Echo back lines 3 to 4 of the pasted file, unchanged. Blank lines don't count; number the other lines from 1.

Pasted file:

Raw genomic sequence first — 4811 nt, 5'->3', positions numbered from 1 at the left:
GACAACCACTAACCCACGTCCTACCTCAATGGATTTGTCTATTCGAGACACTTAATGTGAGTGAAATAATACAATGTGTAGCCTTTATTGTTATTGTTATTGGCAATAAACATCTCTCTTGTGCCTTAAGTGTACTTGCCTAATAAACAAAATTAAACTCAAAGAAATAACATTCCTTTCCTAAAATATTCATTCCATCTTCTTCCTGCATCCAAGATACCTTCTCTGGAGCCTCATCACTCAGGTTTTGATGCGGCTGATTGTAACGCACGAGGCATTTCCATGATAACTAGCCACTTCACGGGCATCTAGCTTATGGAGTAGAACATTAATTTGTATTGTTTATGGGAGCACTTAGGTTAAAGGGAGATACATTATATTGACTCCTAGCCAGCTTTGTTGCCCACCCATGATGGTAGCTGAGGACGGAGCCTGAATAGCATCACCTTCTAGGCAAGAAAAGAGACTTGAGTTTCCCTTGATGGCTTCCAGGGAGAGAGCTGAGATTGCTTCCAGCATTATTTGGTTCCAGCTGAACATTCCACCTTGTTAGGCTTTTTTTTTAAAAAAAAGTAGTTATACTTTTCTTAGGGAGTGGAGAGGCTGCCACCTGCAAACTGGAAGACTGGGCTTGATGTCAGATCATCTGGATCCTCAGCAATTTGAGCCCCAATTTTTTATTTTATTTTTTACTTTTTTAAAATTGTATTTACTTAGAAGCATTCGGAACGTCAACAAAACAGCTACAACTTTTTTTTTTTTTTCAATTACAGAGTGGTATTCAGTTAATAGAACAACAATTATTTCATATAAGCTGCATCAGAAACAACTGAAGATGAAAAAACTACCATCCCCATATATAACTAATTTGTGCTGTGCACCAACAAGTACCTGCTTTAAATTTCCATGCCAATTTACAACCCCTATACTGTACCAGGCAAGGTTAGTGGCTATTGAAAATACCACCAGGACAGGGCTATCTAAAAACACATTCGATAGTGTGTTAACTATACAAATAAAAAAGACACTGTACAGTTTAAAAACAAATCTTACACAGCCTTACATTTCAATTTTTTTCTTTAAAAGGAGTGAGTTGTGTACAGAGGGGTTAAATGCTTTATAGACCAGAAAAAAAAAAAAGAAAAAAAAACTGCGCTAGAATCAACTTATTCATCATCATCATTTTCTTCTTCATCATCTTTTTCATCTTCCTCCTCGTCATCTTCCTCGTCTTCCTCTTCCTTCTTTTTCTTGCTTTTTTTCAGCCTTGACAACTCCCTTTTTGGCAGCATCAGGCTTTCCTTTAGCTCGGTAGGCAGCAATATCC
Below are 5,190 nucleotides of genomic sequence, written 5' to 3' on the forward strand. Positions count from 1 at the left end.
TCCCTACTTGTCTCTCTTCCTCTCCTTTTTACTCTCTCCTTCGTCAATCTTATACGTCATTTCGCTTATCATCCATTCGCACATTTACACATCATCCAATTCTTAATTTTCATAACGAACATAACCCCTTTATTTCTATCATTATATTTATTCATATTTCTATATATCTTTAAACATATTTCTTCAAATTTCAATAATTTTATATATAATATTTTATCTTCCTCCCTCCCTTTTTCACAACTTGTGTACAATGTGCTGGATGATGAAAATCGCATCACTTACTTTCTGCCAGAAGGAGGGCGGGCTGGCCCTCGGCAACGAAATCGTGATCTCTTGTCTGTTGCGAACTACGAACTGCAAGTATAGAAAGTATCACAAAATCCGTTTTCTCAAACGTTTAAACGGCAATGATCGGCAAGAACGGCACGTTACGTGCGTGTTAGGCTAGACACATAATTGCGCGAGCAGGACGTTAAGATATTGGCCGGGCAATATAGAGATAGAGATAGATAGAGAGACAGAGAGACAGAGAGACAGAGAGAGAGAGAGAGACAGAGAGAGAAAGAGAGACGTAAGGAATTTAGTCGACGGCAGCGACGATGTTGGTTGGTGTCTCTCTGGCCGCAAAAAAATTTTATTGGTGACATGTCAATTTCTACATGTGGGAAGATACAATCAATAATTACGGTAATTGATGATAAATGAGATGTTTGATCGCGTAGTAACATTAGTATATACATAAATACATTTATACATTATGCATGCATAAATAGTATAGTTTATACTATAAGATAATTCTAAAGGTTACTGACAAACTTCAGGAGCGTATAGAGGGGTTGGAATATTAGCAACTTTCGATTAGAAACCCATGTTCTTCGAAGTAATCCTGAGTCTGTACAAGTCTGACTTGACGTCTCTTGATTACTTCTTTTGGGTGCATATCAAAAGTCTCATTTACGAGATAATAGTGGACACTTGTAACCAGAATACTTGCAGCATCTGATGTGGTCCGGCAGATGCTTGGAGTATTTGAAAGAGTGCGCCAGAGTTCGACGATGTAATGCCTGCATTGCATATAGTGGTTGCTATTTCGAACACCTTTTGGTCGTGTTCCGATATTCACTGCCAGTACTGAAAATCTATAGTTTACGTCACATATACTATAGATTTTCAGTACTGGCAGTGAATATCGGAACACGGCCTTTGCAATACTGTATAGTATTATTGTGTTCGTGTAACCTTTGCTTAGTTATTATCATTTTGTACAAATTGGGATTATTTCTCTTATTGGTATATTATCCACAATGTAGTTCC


Below are 5,190 nucleotides of genomic sequence, written 5' to 3' on the forward strand. Positions count from 1 at the left end.
TCCCTACTTGTCTCTCTTCCTCTCCTTTTTACTCTCTCCTTCGTCAATCTTATACGTCATTTCGCTTATCATCCATTCGCACATTTACACATCATCCAATTCTTAATTTTCATAACGAACATAACCCCTTTATTTCTATCATTATATTTATTCATATTTCTATATATCTTTAAACATATTTCTTCAAATTTCAATAATTTTATATATAATATTTTATCTTCCTCCCTCCCTTTTTCACAACTTGTGTACAATGTGCTGGATGATGAAAATCGCATCACTTACTTTCTGCCAGAAGGAGGGCGGGCTGGCCCTCGGCAACGAAATCGTGATCTCTTGTCTGTTGCGAACTACGAACTGCAAGTATAGAAAGTATCACAAAATCCGTTTTCTCAAACGTTTAAACGGCAATGATCGGCAAGAACGGCACGTTACGTGCGTGTTAGGCTAGACACATAATTGCGCGAGCAGGACGTTAAGATATTGGCCGGGCAATATAGAGATAGAGATAGATAGAGAGACAGAGAGACAGAGAGACAGAGAGAGAGAGAGAGACAGAGAGAGAAAGAGAGACGTAAGGAATTTAGTCGACGGCAGCGACGATGTTGGTTGGTGTCTCTCTGGCCGCAAAAAAATTTTATTGGTGACATGTCAATTTCTACATGTGGGAAGATACAATCAATAATTACGGTAATTGATGATAAATGAGATGTTTGATCGCGTAGTAACATTAGTATATACATAAATACATTTATACATTATGCATGCATAAATAGTATAGTTTATACTATAAGATAATTCTAAAGGTTACTGACAAACTTCAGGAGCGTATAGAGGGGTTGGAATATTAGCAACTTTCGATTAGAAACCCATGTTCTTCGAAGTAATCCTGAGTCTGTACAAGTCTGACTTGACGTCTCTTGATTACTTCTTTTGGGTGCATATCAAAAGTCTCATTTACGAGATAATAGTGGACACTTGTAACCAGAATACTTGCAGCATCTGATGTGGTCCGGCAGATGCTTGGAGTATTTGAAAGAGTGCGCCAGAGTTCGACGATGTAATGCCTGCATTGCATATAGTGGTTGCTATTTCGAACACCTTTTGGTCGTGTTCCGATATTCACTGCCAGTACTGAAAATCTATAGTTTACGTCACATATACTATAGATTTTCAGTACTGGCAGTGAATATCGGAACACGGCCTTTGCAATACTGTATAGTATTATTGTGTTCGTGTAACCTTTGCTTAGTTATTATCATTTTGTACAAATTGGGATTATTTCTCTTATTGGTATATTATCCACAATGTAGTTCC